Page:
We analyzed the features to potentially implement in the IKEA app and mapped out the user’s journey and thought processes while looking for the new IKEA app features:
- In-store shopping wait time
- Item stock
- COVID-19 health & safety precautions
7. Wireframing / Low-Fidelity
With our research and user flow in place, we began our low-fidelity wireframe sketches to map out the potential redesign. Instead of an entire app redesign, we focused on 2 key areas (Your Store / Shopping List & Bookmarks) that will best serve to improve a customer’s in-store shopping experience from beginning to end with the COVID restrictions in place.
8. High Fidelity & Prototyping
Users select stores before proceeding to item selection. Not only can they search for a particular store using the search bar, but they can also scroll horizontally to find stores closest to their current location. By immediately providing a suggested store, the interface improves navigation and efficiency.
SHOPPING LIST SCREEN
From opening to closing hours, Your Store informs users of special store shopping hours, estimated wait time, best & worst time to shop on specific days of the week. A new section for COVID precautions was implemented. This information provides comfort and ease to potential in-person shoppers.
A key feature is allowing the user to set their trip. By selecting a specific date and time, users can achieve maximum productivity after seeing what times are best to go and not go.
SHOPPING LIST SCREEN
Don’t know where to find your items in store?
Shopping List will tell you not only where your items are located, but the order in which you can find them!
From In stock to Running low to Out of stock, the shopping list will tell you all. The stock inventory and the last time it was updated helps users access whether or not they should go to IKEA to purchase their desired item.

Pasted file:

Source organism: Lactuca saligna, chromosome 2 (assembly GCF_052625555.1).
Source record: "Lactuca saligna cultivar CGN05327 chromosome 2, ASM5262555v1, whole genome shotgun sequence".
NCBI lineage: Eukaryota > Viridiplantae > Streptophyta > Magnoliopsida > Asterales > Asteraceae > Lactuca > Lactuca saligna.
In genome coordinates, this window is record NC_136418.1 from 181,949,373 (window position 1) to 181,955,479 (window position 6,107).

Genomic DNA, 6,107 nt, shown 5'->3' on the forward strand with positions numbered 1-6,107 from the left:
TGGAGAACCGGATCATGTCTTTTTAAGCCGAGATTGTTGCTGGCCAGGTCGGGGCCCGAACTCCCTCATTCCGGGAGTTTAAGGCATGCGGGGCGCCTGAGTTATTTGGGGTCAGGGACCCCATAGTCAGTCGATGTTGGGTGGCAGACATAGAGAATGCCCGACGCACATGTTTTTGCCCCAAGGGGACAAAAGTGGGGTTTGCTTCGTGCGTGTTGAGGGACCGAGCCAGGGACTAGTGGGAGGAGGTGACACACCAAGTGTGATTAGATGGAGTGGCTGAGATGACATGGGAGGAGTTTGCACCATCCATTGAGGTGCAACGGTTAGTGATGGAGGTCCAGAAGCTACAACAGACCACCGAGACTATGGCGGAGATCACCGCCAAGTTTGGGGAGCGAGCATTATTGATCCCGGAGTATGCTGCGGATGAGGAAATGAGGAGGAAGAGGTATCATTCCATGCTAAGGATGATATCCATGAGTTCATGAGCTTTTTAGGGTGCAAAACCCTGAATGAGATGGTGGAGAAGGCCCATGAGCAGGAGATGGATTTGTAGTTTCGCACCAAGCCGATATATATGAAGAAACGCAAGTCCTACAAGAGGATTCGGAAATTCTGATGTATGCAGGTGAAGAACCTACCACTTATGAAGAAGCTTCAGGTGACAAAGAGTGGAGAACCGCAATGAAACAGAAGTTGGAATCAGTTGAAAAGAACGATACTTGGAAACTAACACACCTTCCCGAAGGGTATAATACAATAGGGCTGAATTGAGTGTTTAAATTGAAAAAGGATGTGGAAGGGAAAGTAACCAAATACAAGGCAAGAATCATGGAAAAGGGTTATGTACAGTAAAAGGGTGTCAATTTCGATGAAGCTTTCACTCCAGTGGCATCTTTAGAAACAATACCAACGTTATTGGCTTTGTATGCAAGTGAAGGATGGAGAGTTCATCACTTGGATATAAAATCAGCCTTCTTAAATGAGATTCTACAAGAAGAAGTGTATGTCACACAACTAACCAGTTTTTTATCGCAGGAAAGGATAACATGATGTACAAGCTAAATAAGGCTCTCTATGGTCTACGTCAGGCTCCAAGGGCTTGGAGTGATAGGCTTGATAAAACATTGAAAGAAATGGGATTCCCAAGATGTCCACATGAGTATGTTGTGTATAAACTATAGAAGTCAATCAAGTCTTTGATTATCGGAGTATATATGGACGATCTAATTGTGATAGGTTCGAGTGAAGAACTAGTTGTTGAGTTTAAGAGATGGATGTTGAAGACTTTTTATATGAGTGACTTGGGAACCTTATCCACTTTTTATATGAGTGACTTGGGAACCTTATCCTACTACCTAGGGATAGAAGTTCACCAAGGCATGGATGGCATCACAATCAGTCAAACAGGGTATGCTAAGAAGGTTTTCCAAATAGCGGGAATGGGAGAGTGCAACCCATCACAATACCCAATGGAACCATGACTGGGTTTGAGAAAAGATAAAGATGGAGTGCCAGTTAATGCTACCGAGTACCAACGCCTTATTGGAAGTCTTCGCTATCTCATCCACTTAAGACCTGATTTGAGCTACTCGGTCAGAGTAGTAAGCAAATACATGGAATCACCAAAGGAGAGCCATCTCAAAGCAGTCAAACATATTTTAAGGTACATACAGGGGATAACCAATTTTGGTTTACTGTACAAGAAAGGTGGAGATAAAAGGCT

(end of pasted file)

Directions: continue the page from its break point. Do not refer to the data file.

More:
No more waiting for items to restock!
CONCLUSION & KEY TAKEAWAYS
- Shopping experience involves FAST AND EASY access to quality products
- Prepping for a shopping trip is just as important as the shopping trip itself
- Living in a pandemic requires extra precaution and care for potential shoppers
User interface should mirror the shopping experience itself. Informative app with accurate inventory count, entrance wait times, and COVID-19 safety reduce challenges and inconveniences with users’ shopping experience. Freedom to control what store to go to and what items to put in the cart are two key features in a successful shopping trip. Additional information like wait time and stock inventory are there to provide assistance and reduce cognitive load. Thus, the new design increases accessibility and efficiency.
In addition to surveys and unstructured interviews, our team would love to conduct further research into understanding our ideal users and their pain points. Focus group interviews with task-based activities like navigating through the current flow of IKEA’s mobile app could provide us more insights about any roadblocks or possible issues causing frustration. Reactions to aesthetics and quick feedback on the viability of a product idea will be revealed. To continue the iterative design process, usability testing is necessary. It helps evaluate the success of our design and demonstrates that a problem exists. Our case study on IKEA’s mobile app primarily focuses on the flow of the shopping experience; this is one of many features that can be improved by user experience design processes.